So, now it can be told: having finally escaped the Kafka-esque embrace of the Department of Work and Pensions – they owe me nothing and I owe them nothing – we have at last made the leap to full-time residency in Spain. People who know us will be aware that this move has been in the air for some time, but now that it is official I feel able to announce it publicly. (And there is nothing more public than the Internet.)
Am I ambivalent about this move? Yes, a little. Not much, to be honest, but a little. We have committed ourselves to a country – or rather a region, of which more below – where the language is foreign (languages, rather, of which also more below), and where everything is different: the money, mealtimes, the attitude to time, the attitude to work, and much more besides.
We have made the leap to a smallholding in Galicia. According to one of my favourite local graffiti, “Galicia is not Spain,” and never was a truer word spoken. Indeed, I am coming to a similar opinion about Spain as Metternich famously held about Italy, that it is only a geographical expression. Galicia goes its own way; it has contributed one recent Prime Minster to Spain, in the dubious form of Mariano Rajoy, and at the time of writing looks likely to contribute another, but for most Galicians Madrid might as well be on another planet. I suspect Brussels is in a different galaxy altogether. And of course Galicia has its own language, which is (whisper it) closer to Portuguese than it is to Castilian Spanish.
It is revealing that during Rajoy’s premiership Galicia’s biggest newspaper, La Voz de Galicia, held a poll to determine the most influential Galician. Rajoy came second. The winner was the then president of the local government, who is now the Prime Minister in waiting. Clearly Galicians know which side their bread is buttered.
So what lured us to Galicia? There are multiple reasons, as perhaps you might suspect.
- Property prices! We “downsized” from a 2/3-bedroom house in Kent with a garden about the size of a snooker table to a three-bedroom house with five-ish acres of land, its own water supply (a borehole, a well, and a spring), and an amazing view of mountains.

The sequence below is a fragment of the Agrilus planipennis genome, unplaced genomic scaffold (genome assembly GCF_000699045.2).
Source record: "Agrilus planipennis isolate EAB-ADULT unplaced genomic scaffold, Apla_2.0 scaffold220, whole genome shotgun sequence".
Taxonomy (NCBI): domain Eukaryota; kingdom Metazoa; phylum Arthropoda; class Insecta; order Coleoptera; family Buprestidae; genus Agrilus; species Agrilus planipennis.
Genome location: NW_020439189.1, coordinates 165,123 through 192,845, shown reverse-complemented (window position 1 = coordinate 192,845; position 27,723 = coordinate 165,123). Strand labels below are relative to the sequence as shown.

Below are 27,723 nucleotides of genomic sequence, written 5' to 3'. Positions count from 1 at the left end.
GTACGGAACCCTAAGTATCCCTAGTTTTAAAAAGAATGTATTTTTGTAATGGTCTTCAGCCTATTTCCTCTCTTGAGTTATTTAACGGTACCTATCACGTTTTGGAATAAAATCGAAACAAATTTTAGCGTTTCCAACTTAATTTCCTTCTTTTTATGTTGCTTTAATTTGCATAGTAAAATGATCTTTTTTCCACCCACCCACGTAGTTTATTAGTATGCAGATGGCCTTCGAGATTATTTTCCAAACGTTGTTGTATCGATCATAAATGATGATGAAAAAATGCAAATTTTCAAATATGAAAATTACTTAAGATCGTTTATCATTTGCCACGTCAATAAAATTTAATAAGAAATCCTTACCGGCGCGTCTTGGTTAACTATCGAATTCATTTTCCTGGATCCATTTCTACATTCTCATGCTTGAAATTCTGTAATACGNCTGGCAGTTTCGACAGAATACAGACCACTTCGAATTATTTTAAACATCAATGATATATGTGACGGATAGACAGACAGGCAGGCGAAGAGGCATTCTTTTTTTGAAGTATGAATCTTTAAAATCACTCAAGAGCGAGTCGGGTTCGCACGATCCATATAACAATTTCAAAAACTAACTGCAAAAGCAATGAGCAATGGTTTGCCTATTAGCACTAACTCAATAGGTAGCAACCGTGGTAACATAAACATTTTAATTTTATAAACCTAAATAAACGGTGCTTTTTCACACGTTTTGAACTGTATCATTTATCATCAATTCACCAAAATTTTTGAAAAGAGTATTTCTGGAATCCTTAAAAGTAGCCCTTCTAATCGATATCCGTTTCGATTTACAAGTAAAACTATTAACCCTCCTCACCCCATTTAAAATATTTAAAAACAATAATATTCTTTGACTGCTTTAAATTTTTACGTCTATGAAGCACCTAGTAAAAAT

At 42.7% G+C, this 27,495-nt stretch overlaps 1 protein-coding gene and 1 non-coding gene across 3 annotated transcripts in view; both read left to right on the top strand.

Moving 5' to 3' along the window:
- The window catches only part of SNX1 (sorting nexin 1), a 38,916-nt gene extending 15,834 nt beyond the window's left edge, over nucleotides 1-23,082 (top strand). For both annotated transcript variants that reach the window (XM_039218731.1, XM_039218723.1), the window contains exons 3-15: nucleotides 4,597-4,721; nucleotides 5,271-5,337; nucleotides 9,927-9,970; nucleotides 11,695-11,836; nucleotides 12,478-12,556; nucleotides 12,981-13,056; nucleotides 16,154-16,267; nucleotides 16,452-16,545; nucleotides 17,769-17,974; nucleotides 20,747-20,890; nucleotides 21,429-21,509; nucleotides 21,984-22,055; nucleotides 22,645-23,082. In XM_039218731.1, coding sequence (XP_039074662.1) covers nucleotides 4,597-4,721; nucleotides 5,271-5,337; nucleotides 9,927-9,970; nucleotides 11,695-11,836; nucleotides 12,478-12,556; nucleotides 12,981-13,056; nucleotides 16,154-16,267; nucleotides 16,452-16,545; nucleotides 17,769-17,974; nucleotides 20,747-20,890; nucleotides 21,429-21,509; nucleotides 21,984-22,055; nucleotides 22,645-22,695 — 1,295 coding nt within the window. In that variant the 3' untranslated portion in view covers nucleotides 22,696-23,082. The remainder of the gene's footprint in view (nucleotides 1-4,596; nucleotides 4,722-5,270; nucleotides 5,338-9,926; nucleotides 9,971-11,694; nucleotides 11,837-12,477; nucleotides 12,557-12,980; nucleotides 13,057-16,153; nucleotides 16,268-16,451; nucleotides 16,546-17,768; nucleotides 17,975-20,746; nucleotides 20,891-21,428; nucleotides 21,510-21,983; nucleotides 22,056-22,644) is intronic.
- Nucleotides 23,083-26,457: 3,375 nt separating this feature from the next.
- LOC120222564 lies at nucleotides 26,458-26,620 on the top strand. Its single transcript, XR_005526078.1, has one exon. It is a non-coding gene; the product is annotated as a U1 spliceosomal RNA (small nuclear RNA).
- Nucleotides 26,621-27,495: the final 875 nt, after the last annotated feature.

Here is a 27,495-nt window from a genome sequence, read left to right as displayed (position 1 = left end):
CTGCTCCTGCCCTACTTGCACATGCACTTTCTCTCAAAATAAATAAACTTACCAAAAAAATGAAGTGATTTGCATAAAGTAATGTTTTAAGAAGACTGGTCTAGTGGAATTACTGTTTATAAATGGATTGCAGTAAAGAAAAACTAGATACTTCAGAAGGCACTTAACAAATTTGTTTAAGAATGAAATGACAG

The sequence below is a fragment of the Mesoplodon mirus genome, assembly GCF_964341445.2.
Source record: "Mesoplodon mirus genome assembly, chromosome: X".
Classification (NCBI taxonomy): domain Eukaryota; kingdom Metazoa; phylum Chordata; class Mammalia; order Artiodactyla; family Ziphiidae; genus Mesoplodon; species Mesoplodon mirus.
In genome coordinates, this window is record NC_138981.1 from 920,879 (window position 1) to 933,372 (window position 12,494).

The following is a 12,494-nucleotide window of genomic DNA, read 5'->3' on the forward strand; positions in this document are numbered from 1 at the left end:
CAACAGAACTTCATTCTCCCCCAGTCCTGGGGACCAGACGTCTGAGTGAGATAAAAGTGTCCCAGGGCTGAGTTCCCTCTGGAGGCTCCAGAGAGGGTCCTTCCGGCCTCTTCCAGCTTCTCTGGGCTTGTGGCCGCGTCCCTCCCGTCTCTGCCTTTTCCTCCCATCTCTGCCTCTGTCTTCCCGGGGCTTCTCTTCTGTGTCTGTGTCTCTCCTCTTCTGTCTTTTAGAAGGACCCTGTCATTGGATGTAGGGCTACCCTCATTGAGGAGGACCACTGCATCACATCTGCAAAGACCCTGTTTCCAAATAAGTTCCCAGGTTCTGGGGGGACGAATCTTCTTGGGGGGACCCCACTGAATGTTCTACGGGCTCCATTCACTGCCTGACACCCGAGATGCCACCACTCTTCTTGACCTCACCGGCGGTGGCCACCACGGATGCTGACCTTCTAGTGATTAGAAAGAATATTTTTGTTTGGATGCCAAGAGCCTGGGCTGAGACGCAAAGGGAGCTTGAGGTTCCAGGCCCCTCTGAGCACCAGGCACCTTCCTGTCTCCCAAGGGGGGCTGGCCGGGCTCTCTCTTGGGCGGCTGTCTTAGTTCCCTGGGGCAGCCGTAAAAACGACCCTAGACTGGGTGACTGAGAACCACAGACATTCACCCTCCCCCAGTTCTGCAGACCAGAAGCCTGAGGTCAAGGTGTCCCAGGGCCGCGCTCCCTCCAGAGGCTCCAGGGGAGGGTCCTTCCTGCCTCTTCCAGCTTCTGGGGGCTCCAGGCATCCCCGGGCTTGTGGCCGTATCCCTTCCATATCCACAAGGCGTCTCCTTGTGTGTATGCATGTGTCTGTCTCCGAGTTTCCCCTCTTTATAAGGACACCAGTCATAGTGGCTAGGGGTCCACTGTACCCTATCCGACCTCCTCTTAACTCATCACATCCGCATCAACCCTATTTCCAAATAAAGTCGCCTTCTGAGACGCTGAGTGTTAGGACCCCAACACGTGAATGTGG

- Food! There are a couple of metrics here. In Kent we used to frequent our local farmer’s market. Here there are farmer’s markets everywhere – I get the impression that the Powers That Be would like to close them down, but that is some way away. You can still get unlabelled honey for about €6 a kilo, for example. Also: if you want to eat out, you can get a very good three-course lunch, including wine and coffee, for €11-12. Good luck finding that in the UK. Indeed, good luck finding just a bottle of wine in a restaurant in the UK for that price, let alone one that is more palatable than this.
- People! In the UK, the default assumption when you encounter a stranger is: “This bastard is going to try and rip me off.” Here, the default assumption is: “This person is probably OK. On the other hand, if they screw me over I will make sure everyone knows.” Example: we ordered some stuff from a local builder’s merchant, which they then delivered. The next day we went in to pay, and they were thrown into a complete panic; they had assumed that they would have plenty of time to raise the invoice, because obviously we wouldn’t be trying to pay for several weeks.
- Culture! Food is important here. Family is important here. You can get tools. You can get livestock. Nobody thinks it’s weird if you have chickens; indeed, it would be weird if you could have chickens but chose not to. Also…
- Fiestas! Every parish has its own fiesta, because every parish has a patron saint (duh!), but in addition there are lots of others, usually food-related. For example, we live in Friol, which has an annual fiesta devoted to bread and cheese – homely enough, you might think, but I bet you’d miss ’em if they weren’t there.
- Music! There is a folk-music tradition here – yes, there kind of is in in the UK, but the difference is that here everyone knows the words and is happy to sing along. Check out this guy, or these girls. But it’s at the grass-roots also. No fiesta is complete, indeed, without folk-music.
- Pride! Everywhere in Galicia distinguishes itself from everywhere else in Galicia based on some foodstuff. So for tortilla you go to Betanzos, for cocido to Lalin, for ceballos chat to Miño, and so on. This is not really a thing in the UK.
I could go on. The point is, here we are very much more insulated from a great deal of the stuff that is about to go down than we would be in the UK. Obviously there are no 100% guarantees, but there are no 100% guarantees of anything except death and taxes, and apparently even taxes are optional if you know the right people.
We will see how this turns out. It will have to turn out spectacularly badly before this rat feels the need to swim back to HMS Blighty, but never say never.
Comments are welcome, but I do pre-moderate them to make sure they comply with the house rules.